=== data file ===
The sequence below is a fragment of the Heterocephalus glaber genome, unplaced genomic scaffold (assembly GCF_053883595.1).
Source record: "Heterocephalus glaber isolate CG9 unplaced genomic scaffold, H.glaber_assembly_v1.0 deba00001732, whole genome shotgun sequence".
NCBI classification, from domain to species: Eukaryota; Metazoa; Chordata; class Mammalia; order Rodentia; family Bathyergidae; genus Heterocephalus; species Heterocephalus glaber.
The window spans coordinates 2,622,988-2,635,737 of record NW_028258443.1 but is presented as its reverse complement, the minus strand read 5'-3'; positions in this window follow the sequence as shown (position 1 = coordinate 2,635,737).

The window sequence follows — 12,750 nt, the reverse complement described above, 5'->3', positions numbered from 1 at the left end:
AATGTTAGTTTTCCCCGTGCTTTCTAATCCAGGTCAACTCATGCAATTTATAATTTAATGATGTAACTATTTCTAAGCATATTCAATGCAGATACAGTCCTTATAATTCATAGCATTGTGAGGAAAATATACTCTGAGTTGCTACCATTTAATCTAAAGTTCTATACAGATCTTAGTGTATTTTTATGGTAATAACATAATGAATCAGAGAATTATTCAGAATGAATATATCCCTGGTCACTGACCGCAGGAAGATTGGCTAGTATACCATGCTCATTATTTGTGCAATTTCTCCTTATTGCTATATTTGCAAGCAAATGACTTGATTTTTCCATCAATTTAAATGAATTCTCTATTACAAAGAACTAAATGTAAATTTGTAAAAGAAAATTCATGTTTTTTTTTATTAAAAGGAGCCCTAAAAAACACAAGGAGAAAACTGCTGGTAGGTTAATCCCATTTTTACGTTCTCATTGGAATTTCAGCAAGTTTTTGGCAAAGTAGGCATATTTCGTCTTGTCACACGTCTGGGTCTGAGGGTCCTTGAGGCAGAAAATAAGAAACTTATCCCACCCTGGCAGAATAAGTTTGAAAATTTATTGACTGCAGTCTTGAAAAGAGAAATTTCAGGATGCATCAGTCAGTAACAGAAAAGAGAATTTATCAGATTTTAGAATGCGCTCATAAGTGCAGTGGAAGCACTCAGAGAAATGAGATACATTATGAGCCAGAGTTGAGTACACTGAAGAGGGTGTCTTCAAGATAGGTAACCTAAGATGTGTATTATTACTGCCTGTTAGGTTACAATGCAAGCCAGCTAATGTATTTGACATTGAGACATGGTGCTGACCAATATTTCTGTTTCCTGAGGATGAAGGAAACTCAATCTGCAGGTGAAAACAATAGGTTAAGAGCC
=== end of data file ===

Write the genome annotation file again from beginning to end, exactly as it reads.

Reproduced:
The sequence below is a fragment of the Heterocephalus glaber genome, unplaced genomic scaffold (assembly GCF_053883595.1).
Source record: "Heterocephalus glaber isolate CG9 unplaced genomic scaffold, H.glaber_assembly_v1.0 deba00001732, whole genome shotgun sequence".
NCBI classification, from domain to species: Eukaryota; Metazoa; Chordata; class Mammalia; order Rodentia; family Bathyergidae; genus Heterocephalus; species Heterocephalus glaber.
The window spans coordinates 2,622,988-2,635,737 of record NW_028258443.1 but is presented as its reverse complement, the minus strand read 5'-3'; positions in this window follow the sequence as shown (position 1 = coordinate 2,635,737).

The window sequence follows — 12,750 nt, the reverse complement described above, 5'->3', positions numbered from 1 at the left end:
AATGTTAGTTTTCCCCGTGCTTTCTAATCCAGGTCAACTCATGCAATTTATAATTTAATGATGTAACTATTTCTAAGCATATTCAATGCAGATACAGTCCTTATAATTCATAGCATTGTGAGGAAAATATACTCTGAGTTGCTACCATTTAATCTAAAGTTCTATACAGATCTTAGTGTATTTTTATGGTAATAACATAATGAATCAGAGAATTATTCAGAATGAATATATCCCTGGTCACTGACCGCAGGAAGATTGGCTAGTATACCATGCTCATTATTTGTGCAATTTCTCCTTATTGCTATATTTGCAAGCAAATGACTTGATTTTTCCATCAATTTAAATGAATTCTCTATTACAAAGAACTAAATGTAAATTTGTAAAAGAAAATTCATGTTTTTTTTTATTAAAAGGAGCCCTAAAAAACACAAGGAGAAAACTGCTGGTAGGTTAATCCCATTTTTACGTTCTCATTGGAATTTCAGCAAGTTTTTGGCAAAGTAGGCATATTTCGTCTTGTCACACGTCTGGGTCTGAGGGTCCTTGAGGCAGAAAATAAGAAACTTATCCCACCCTGGCAGAATAAGTTTGAAAATTTATTGACTGCAGTCTTGAAAAGAGAAATTTCAGGATGCATCAGTCAGTAACAGAAAAGAGAATTTATCAGATTTTAGAATGCGCTCATAAGTGCAGTGGAAGCACTCAGAGAAATGAGATACATTATGAGCCAGAGTTGAGTACACTGAAGAGGGTGTCTTCAAGATAGGTAACCTAAGATGTGTATTATTACTGCCTGTTAGGTTACAATGCAAGCCAGCTAATGTATTTGACATTGAGACATGGTGCTGACCAATATTTCTGTTTCCTGAGGATGAAGGAAACTCAATCTGCAGGTGAAAACAATAGGTTAAGAGCC